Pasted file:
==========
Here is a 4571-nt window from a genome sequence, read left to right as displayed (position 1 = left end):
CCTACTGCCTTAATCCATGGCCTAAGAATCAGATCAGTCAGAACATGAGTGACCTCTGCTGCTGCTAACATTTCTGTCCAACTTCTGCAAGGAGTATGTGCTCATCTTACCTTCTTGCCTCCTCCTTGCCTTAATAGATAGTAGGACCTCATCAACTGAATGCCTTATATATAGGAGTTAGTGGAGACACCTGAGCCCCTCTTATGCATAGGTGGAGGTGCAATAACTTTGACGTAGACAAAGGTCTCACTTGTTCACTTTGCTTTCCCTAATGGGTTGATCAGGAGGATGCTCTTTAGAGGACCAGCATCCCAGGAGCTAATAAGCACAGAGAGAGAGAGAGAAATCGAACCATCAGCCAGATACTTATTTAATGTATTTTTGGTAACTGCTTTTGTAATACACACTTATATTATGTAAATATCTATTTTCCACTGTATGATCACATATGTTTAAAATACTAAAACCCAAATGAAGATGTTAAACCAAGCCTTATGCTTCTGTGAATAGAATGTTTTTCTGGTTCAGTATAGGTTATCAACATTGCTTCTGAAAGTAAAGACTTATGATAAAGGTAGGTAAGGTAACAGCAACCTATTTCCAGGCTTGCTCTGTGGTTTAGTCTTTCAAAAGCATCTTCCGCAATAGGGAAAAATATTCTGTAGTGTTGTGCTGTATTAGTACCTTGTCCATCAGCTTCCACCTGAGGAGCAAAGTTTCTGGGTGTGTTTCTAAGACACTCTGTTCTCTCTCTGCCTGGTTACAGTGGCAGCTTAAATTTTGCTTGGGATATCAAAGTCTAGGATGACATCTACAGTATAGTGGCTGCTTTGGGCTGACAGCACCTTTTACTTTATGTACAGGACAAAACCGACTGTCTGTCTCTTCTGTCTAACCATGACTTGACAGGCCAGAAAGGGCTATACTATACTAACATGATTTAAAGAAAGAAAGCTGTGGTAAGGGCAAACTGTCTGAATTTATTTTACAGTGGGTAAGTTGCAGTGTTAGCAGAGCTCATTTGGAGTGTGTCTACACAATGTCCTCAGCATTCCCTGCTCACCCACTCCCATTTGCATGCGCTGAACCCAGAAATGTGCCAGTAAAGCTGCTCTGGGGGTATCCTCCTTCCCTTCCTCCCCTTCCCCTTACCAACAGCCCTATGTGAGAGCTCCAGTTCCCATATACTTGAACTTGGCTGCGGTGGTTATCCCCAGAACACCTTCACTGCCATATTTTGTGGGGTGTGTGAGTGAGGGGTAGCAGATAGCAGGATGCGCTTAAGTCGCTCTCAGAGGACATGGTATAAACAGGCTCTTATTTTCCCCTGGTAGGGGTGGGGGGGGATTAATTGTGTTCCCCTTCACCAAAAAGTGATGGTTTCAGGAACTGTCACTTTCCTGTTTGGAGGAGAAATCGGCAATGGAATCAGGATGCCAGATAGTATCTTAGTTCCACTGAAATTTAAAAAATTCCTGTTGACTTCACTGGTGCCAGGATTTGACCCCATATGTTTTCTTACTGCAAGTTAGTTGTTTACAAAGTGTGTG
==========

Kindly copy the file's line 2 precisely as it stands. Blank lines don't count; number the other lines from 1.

CCTACTGCCTTAATCCATGGCCTAAGAATCAGATCAGTCAGAACATGAGTGACCTCTGCTGCTGCTAACATTTCTGTCCAACTTCTGCAAGGAGTATGTGCTCATCTTACCTTCTTGCCTCCTCCTTGCCTTAATAGATAGTAGGACCTCATCAACTGAATGCCTTATATATAGGAGTTAGTGGAGACACCTGAGCCCCTCTTATGCATAGGTGGAGGTGCAATAACTTTGACGTAGACAAAGGTCTCACTTGTTCACTTTGCTTTCCCTAATGGGTTGATCAGGAGGATGCTCTTTAGAGGACCAGCATCCCAGGAGCTAATAAGCACAGAGAGAGAGAGAGAAATCGAACCATCAGCCAGATACTTATTTAATGTATTTTTGGTAACTGCTTTTGTAATACACACTTATATTATGTAAATATCTATTTTCCACTGTATGATCACATATGTTTAAAATACTAAAACCCAAATGAAGATGTTAAACCAAGCCTTATGCTTCTGTGAATAGAATGTTTTTCTGGTTCAGTATAGGTTATCAACATTGCTTCTGAAAGTAAAGACTTATGATAAAGGTAGGTAAGGTAACAGCAACCTATTTCCAGGCTTGCTCTGTGGTTTAGTCTTTCAAAAGCATCTTCCGCAATAGGGAAAAATATTCTGTAGTGTTGTGCTGTATTAGTACCTTGTCCATCAGCTTCCACCTGAGGAGCAAAGTTTCTGGGTGTGTTTCTAAGACACTCTGTTCTCTCTCTGCCTGGTTACAGTGGCAGCTTAAATTTTGCTTGGGATATCAAAGTCTAGGATGACATCTACAGTATAGTGGCTGCTTTGGGCTGACAGCACCTTTTACTTTATGTACAGGACAAAACCGACTGTCTGTCTCTTCTGTCTAACCATGACTTGACAGGCCAGAAAGGGCTATACTATACTAACATGATTTAAAGAAAGAAAGCTGTGGTAAGGGCAAACTGTCTGAATTTATTTTACAGTGGGTAAGTTGCAGTGTTAGCAGAGCTCATTTGGAGTGTGTCTACACAATGTCCTCAGCATTCCCTGCTCACCCACTCCCATTTGCATGCGCTGAACCCAGAAATGTGCCAGTAAAGCTGCTCTGGGGGTATCCTCCTTCCCTTCCTCCCCTTCCCCTTACCAACAGCCCTATGTGAGAGCTCCAGTTCCCATATACTTGAACTTGGCTGCGGTGGTTATCCCCAGAACACCTTCACTGCCATATTTTGTGGGGTGTGTGAGTGAGGGGTAGCAGATAGCAGGATGCGCTTAAGTCGCTCTCAGAGGACATGGTATAAACAGGCTCTTATTTTCCCCTGGTAGGGGTGGGGGGGGATTAATTGTGTTCCCCTTCACCAAAAAGTGATGGTTTCAGGAACTGTCACTTTCCTGTTTGGAGGAGAAATCGGCAATGGAATCAGGATGCCAGATAGTATCTTAGTTCCACTGAAATTTAAAAAATTCCTGTTGACTTCACTGGTGCCAGGATTTGACCCCATATGTTTTCTTACTGCAAGTTAGTTGTTTACAAAGTGTGTG